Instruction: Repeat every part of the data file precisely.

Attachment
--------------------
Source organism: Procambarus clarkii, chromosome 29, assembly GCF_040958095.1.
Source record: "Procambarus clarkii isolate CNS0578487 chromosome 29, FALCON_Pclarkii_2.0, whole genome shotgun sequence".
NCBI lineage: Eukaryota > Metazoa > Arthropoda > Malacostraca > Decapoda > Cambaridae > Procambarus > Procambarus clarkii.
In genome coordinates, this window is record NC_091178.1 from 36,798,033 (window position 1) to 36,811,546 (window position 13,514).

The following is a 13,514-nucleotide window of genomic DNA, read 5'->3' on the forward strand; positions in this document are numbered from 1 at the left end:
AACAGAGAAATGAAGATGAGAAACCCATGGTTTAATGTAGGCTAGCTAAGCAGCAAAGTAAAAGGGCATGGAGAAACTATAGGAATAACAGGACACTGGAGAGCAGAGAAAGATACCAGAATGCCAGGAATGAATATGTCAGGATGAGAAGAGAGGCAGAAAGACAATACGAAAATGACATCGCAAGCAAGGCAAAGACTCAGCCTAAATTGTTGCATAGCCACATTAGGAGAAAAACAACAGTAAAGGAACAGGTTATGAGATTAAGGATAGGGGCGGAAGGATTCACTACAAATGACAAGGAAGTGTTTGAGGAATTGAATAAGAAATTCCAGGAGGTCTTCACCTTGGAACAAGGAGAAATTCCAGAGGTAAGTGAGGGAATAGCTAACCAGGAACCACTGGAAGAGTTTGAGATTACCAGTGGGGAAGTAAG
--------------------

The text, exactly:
Source organism: Procambarus clarkii, chromosome 29, assembly GCF_040958095.1.
Source record: "Procambarus clarkii isolate CNS0578487 chromosome 29, FALCON_Pclarkii_2.0, whole genome shotgun sequence".
NCBI lineage: Eukaryota > Metazoa > Arthropoda > Malacostraca > Decapoda > Cambaridae > Procambarus > Procambarus clarkii.
In genome coordinates, this window is record NC_091178.1 from 36,798,033 (window position 1) to 36,811,546 (window position 13,514).

The following is a 13,514-nucleotide window of genomic DNA, read 5'->3' on the forward strand; positions in this document are numbered from 1 at the left end:
AACAGAGAAATGAAGATGAGAAACCCATGGTTTAATGTAGGCTAGCTAAGCAGCAAAGTAAAAGGGCATGGAGAAACTATAGGAATAACAGGACACTGGAGAGCAGAGAAAGATACCAGAATGCCAGGAATGAATATGTCAGGATGAGAAGAGAGGCAGAAAGACAATACGAAAATGACATCGCAAGCAAGGCAAAGACTCAGCCTAAATTGTTGCATAGCCACATTAGGAGAAAAACAACAGTAAAGGAACAGGTTATGAGATTAAGGATAGGGGCGGAAGGATTCACTACAAATGACAAGGAAGTGTTTGAGGAATTGAATAAGAAATTCCAGGAGGTCTTCACCTTGGAACAAGGAGAAATTCCAGAGGTAAGTGAGGGAATAGCTAACCAGGAACCACTGGAAGAGTTTGAGATTACCAGTGGGGAAGTAAG